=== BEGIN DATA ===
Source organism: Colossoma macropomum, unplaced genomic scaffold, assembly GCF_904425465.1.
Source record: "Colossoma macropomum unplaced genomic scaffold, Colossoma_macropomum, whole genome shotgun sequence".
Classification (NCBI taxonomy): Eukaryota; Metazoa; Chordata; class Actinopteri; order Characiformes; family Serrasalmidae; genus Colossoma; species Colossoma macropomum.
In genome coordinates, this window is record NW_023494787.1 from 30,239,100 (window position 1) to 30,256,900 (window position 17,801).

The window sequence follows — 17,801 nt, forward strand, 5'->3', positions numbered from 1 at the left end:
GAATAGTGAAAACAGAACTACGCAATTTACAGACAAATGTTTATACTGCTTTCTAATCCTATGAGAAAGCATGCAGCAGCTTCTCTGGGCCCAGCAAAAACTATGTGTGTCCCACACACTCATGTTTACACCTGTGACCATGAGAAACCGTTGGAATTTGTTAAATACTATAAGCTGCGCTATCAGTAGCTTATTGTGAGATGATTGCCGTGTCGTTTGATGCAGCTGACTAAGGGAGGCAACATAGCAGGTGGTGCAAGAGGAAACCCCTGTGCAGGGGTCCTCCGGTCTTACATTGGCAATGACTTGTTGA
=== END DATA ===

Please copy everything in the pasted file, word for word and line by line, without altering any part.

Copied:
Source organism: Colossoma macropomum, unplaced genomic scaffold, assembly GCF_904425465.1.
Source record: "Colossoma macropomum unplaced genomic scaffold, Colossoma_macropomum, whole genome shotgun sequence".
Classification (NCBI taxonomy): Eukaryota; Metazoa; Chordata; class Actinopteri; order Characiformes; family Serrasalmidae; genus Colossoma; species Colossoma macropomum.
In genome coordinates, this window is record NW_023494787.1 from 30,239,100 (window position 1) to 30,256,900 (window position 17,801).

The window sequence follows — 17,801 nt, forward strand, 5'->3', positions numbered from 1 at the left end:
GAATAGTGAAAACAGAACTACGCAATTTACAGACAAATGTTTATACTGCTTTCTAATCCTATGAGAAAGCATGCAGCAGCTTCTCTGGGCCCAGCAAAAACTATGTGTGTCCCACACACTCATGTTTACACCTGTGACCATGAGAAACCGTTGGAATTTGTTAAATACTATAAGCTGCGCTATCAGTAGCTTATTGTGAGATGATTGCCGTGTCGTTTGATGCAGCTGACTAAGGGAGGCAACATAGCAGGTGGTGCAAGAGGAAACCCCTGTGCAGGGGTCCTCCGGTCTTACATTGGCAATGACTTGTTGA